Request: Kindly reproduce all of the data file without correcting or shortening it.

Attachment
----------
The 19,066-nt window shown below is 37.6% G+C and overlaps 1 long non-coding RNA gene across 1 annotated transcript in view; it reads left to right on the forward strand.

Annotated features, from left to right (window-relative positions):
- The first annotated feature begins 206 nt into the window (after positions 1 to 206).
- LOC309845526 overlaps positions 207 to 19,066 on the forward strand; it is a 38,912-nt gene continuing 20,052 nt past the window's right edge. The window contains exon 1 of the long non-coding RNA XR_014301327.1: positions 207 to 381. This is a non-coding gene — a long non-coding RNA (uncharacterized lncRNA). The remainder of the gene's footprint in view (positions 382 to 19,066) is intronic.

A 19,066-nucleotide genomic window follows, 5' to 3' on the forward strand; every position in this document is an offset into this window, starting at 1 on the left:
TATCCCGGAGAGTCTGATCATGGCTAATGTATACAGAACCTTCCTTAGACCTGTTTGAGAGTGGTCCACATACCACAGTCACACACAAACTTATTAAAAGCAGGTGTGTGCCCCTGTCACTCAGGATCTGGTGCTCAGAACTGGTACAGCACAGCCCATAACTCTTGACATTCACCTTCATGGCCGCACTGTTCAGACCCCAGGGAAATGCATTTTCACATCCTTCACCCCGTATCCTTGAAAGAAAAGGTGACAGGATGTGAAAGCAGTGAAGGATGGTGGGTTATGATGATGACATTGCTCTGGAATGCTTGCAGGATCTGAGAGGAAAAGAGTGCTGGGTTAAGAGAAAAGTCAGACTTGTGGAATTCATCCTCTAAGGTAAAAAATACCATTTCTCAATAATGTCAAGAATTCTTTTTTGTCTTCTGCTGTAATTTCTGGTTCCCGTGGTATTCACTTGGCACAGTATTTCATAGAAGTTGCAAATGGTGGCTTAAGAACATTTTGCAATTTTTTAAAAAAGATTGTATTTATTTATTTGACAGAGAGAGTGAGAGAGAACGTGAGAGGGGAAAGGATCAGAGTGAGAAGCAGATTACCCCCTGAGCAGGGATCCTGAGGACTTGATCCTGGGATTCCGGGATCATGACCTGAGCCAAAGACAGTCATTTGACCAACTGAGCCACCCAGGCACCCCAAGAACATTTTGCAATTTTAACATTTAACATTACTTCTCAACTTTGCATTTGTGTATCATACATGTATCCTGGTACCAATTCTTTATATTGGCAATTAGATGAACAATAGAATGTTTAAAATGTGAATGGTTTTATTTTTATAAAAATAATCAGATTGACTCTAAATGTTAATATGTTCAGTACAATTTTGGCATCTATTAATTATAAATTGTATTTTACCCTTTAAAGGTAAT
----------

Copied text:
The 19,066-nt window shown below is 37.6% G+C and overlaps 1 long non-coding RNA gene across 1 annotated transcript in view; it reads left to right on the forward strand.

Annotated features, from left to right (window-relative positions):
- The first annotated feature begins 206 nt into the window (after positions 1 to 206).
- LOC309845526 overlaps positions 207 to 19,066 on the forward strand; it is a 38,912-nt gene continuing 20,052 nt past the window's right edge. The window contains exon 1 of the long non-coding RNA XR_014301327.1: positions 207 to 381. This is a non-coding gene — a long non-coding RNA (uncharacterized lncRNA). The remainder of the gene's footprint in view (positions 382 to 19,066) is intronic.

A 19,066-nucleotide genomic window follows, 5' to 3' on the forward strand; every position in this document is an offset into this window, starting at 1 on the left:
TATCCCGGAGAGTCTGATCATGGCTAATGTATACAGAACCTTCCTTAGACCTGTTTGAGAGTGGTCCACATACCACAGTCACACACAAACTTATTAAAAGCAGGTGTGTGCCCCTGTCACTCAGGATCTGGTGCTCAGAACTGGTACAGCACAGCCCATAACTCTTGACATTCACCTTCATGGCCGCACTGTTCAGACCCCAGGGAAATGCATTTTCACATCCTTCACCCCGTATCCTTGAAAGAAAAGGTGACAGGATGTGAAAGCAGTGAAGGATGGTGGGTTATGATGATGACATTGCTCTGGAATGCTTGCAGGATCTGAGAGGAAAAGAGTGCTGGGTTAAGAGAAAAGTCAGACTTGTGGAATTCATCCTCTAAGGTAAAAAATACCATTTCTCAATAATGTCAAGAATTCTTTTTTGTCTTCTGCTGTAATTTCTGGTTCCCGTGGTATTCACTTGGCACAGTATTTCATAGAAGTTGCAAATGGTGGCTTAAGAACATTTTGCAATTTTTTAAAAAAGATTGTATTTATTTATTTGACAGAGAGAGTGAGAGAGAACGTGAGAGGGGAAAGGATCAGAGTGAGAAGCAGATTACCCCCTGAGCAGGGATCCTGAGGACTTGATCCTGGGATTCCGGGATCATGACCTGAGCCAAAGACAGTCATTTGACCAACTGAGCCACCCAGGCACCCCAAGAACATTTTGCAATTTTAACATTTAACATTACTTCTCAACTTTGCATTTGTGTATCATACATGTATCCTGGTACCAATTCTTTATATTGGCAATTAGATGAACAATAGAATGTTTAAAATGTGAATGGTTTTATTTTTATAAAAATAATCAGATTGACTCTAAATGTTAATATGTTCAGTACAATTTTGGCATCTATTAATTATAAATTGTATTTTACCCTTTAAAGGTAAT